Asked whether he could have seen the Buckeyes making it this far back then, Meyer said flatly: “No, I did not.” No one thought Ohio State would still be playing Jan. 12 back on Sept. 6, when Virginia Tech went into the Horseshoe and beat the Buckeyes, 35-21.

But under Meyer and offensive coordinator Tom Herman’s tutelage, Miller’s replacement, redshirt freshman J.T. Barrett, developed into a top-five Heisman vote-getter, while several other members of OSU’s highly rated 2013 recruiting class — Bosa, Elliott, linebacker Darron Lee and defensive backs Vonn Bell and Eli Apple — “carried the ball a little bit,” said Meyer.

But the undisputed hero of Ohio State’s postseason run has been 6-foot-5, 250-pound quarterback Cardale Jones, the three-year backup who took over when Barrett broke his ankle Nov. 29 against Michigan and inexplicably led the Buckeyes to both a 59-0 Big Ten championship game rout of Wisconsin and last week’s 42-35 upset of No. 1 Alabama.

Many coaches at the nation’s premier programs have struggled to develop one standout quarterback recently. Jones is merely the latest Meyer protégé to excel, following in the footsteps of Heisman top-five finishers Alex Smith (2004), Tim Tebow (2007-09), Miller (’13) and Barrett (’14).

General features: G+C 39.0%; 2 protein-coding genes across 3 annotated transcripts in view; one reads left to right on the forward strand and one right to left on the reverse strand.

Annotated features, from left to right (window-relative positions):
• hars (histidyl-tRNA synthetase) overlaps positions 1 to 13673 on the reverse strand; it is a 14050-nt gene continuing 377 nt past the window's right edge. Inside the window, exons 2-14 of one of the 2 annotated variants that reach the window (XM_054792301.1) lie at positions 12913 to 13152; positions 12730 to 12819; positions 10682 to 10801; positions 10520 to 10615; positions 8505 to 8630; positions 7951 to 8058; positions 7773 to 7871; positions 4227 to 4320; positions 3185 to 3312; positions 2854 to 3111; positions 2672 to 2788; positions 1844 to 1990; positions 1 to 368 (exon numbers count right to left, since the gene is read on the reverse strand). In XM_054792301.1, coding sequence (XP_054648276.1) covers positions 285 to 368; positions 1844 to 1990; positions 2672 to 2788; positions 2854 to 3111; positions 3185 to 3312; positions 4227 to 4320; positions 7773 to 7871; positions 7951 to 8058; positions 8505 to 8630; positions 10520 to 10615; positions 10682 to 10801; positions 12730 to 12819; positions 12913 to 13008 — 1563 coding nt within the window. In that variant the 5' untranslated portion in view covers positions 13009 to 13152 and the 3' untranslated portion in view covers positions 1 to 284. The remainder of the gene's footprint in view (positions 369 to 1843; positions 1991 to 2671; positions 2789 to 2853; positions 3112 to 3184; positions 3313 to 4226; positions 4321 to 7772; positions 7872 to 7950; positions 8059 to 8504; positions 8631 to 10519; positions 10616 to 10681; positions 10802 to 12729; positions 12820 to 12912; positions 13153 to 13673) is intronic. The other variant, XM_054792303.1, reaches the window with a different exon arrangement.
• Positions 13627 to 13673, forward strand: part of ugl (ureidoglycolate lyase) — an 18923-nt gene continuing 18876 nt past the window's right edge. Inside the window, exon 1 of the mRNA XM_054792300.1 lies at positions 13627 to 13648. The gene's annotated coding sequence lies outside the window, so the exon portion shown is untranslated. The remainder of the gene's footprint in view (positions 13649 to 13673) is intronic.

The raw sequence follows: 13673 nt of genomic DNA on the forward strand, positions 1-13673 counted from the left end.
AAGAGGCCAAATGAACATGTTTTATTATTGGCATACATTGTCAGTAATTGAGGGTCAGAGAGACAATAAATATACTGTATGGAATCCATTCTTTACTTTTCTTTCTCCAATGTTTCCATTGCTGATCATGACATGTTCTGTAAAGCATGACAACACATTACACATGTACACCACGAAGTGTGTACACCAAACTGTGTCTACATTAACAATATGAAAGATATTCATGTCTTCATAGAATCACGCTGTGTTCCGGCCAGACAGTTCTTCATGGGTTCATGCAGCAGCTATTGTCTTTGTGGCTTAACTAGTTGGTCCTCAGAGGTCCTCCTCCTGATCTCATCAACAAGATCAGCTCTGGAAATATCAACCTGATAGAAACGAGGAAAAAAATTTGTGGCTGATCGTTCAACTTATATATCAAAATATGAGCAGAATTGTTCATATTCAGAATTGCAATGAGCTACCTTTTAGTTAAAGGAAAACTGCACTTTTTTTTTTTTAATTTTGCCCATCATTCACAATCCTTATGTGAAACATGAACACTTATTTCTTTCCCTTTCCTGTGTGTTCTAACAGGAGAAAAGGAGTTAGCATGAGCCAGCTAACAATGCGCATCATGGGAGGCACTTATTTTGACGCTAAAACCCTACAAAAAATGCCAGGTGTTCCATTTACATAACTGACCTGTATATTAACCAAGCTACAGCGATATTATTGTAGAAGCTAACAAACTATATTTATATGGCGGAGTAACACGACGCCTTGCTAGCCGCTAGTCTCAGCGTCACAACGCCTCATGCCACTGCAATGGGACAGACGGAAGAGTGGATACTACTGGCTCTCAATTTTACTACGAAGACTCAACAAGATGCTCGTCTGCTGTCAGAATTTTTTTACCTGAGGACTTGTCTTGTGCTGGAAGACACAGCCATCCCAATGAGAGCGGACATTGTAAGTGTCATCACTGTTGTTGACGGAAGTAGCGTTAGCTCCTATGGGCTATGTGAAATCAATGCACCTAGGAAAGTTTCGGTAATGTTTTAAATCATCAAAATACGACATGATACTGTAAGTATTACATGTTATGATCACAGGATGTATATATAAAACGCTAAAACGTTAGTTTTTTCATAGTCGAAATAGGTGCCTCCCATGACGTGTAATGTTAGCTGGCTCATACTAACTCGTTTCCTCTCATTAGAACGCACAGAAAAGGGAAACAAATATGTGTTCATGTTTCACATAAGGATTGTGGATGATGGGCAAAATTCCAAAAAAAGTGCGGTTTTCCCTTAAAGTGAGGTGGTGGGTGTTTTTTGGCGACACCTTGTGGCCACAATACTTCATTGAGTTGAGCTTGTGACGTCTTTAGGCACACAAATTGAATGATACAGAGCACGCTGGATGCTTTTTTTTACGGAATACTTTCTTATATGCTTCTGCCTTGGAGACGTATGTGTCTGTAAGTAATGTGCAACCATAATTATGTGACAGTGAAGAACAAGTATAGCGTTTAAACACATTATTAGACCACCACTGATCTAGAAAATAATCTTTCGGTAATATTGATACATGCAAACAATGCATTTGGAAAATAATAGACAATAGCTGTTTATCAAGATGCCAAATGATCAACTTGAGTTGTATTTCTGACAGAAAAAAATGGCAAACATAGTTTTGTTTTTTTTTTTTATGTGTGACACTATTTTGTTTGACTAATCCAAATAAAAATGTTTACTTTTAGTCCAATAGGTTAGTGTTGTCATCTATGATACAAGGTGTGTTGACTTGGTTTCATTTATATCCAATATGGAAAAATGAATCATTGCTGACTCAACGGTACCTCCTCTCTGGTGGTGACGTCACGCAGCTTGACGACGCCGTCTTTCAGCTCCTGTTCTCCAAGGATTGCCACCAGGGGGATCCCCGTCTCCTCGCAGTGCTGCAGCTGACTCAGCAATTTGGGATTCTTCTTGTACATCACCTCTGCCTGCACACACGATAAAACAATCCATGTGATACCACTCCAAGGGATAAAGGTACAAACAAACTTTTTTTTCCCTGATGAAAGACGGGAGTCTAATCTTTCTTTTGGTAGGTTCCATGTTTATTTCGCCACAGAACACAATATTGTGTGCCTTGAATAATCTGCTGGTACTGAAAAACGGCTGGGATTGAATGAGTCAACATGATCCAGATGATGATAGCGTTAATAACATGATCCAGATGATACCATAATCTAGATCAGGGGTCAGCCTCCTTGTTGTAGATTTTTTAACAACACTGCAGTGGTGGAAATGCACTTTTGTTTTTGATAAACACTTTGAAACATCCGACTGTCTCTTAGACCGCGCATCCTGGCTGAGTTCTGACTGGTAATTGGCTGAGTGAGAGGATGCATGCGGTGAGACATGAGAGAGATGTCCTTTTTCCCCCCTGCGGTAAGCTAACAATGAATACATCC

“[Jones] is the first guy I’ve had since Alex Smtih that can throw high-to-low,” said Meyer. “There’s some throws he made against Alabama that were ridiculous. You could tell we opened up the playbook for him a little bit, we threw the ball down the middle a little bit. Against Wisconsin he wasn’t allowed to throw it down the middle.”

Mind you, this is the same coach who won his first national title in 2006 with a two-quarterback rotation of Chris Leak and true-freshman Tebow, the latter a short-yardage specialist meant to compensate for Leak’s minimal running ability.